“new media age has made online access to all its magazine content, apart from opinion, paid-for only. Comment from the magazine, including columnists such as Mark Cridge, Richard Huntington and Nigel Walley, will remain free, in addition to weekly new media age staff columns Farber on Mobile, Bearne on Media and Cooper on Search. Daily breaking news will also remain free for seven days.”
This follows the announcement last week that trade publisher EMAP (owners of titles such as Retail Week, Drapers, Screen and Construction News) is going to put all its B2B puiblications behind a paywall.
Does this move demonstrate the depths to which the media industry in the UK has sunk?
Or is it a smart move by publications where (I expect) subscriptions are generally paid by companies rather than individuals?
In my mind, as I’ve said before, the whole issue boils down to one thing: ‘value’.
I’ll pay for something if I think it is ‘worth it’ and as long as I’m not able to get it somewhere else for free.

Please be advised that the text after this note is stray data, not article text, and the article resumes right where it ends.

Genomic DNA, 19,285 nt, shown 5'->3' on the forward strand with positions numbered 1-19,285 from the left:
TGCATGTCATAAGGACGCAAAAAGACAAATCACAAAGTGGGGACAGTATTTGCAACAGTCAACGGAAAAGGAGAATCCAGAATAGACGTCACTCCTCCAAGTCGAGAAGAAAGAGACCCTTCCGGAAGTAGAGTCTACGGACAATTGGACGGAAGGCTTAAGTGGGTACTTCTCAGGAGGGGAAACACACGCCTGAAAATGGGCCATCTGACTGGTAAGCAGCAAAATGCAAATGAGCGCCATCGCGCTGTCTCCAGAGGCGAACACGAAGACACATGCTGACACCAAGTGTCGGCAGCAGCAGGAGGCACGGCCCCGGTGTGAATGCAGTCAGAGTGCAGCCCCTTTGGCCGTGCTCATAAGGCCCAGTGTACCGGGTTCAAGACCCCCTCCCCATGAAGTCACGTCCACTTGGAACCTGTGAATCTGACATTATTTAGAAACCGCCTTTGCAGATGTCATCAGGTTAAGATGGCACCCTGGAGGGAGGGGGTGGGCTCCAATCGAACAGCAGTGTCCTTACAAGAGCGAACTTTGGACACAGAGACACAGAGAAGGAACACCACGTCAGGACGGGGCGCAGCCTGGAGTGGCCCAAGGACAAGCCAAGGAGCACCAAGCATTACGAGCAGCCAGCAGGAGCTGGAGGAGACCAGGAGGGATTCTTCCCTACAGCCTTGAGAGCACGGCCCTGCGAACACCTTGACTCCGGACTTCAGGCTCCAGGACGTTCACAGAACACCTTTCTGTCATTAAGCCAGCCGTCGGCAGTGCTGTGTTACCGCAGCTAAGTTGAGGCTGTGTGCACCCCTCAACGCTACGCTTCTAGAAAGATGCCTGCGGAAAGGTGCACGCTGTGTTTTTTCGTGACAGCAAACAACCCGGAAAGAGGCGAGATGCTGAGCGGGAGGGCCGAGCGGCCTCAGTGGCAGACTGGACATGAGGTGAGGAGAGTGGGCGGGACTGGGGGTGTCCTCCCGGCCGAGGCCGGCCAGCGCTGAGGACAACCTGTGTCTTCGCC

Publications like NMA are going to have to prove that their content is sufficiently superior and unique that it justifies the exchange of hard cash.
Obviously for NMA, it makes total sense not to provide online content that subscribers have to pay for in print, for free. But, in the long term, they’ll have to work harder (as print continues its decline) to maintain and increase subscription revenue.
There is a lack of online innovation in my mind amongst traditional print media publishers. Just putting your offline content online isn’t enough anymore. It’ll be interesting to see whether publications like NMA and Retail Week can innovate sufficiently to add value to their online offerings.